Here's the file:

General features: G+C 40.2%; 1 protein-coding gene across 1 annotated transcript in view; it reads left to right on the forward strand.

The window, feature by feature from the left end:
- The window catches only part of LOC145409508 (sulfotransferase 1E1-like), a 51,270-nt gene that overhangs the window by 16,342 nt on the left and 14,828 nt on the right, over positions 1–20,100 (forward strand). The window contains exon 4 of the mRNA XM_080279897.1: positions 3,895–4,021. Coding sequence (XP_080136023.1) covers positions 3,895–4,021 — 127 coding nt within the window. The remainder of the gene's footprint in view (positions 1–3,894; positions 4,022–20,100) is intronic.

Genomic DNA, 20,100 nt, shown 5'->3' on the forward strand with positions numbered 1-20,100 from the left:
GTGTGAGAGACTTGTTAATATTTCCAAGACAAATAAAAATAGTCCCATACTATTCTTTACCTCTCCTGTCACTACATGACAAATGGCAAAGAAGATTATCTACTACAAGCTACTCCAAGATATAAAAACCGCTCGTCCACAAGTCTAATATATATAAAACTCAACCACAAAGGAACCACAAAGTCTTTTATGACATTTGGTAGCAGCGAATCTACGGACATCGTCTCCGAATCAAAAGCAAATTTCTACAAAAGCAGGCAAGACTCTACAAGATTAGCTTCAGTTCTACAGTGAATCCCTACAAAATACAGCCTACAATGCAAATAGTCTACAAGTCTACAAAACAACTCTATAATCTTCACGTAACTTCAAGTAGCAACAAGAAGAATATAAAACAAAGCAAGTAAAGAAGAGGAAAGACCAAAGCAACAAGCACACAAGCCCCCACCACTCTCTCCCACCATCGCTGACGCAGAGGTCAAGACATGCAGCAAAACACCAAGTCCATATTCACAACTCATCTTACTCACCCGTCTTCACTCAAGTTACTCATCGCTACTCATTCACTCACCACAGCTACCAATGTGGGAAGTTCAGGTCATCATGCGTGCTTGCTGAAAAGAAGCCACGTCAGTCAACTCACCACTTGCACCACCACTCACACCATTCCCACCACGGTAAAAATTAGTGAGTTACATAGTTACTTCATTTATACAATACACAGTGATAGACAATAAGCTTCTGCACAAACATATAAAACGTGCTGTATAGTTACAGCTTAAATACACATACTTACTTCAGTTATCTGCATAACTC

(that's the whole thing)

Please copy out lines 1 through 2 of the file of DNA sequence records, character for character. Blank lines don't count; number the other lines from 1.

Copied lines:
General features: G+C 40.2%; 1 protein-coding gene across 1 annotated transcript in view; it reads left to right on the forward strand.

The window, feature by feature from the left end: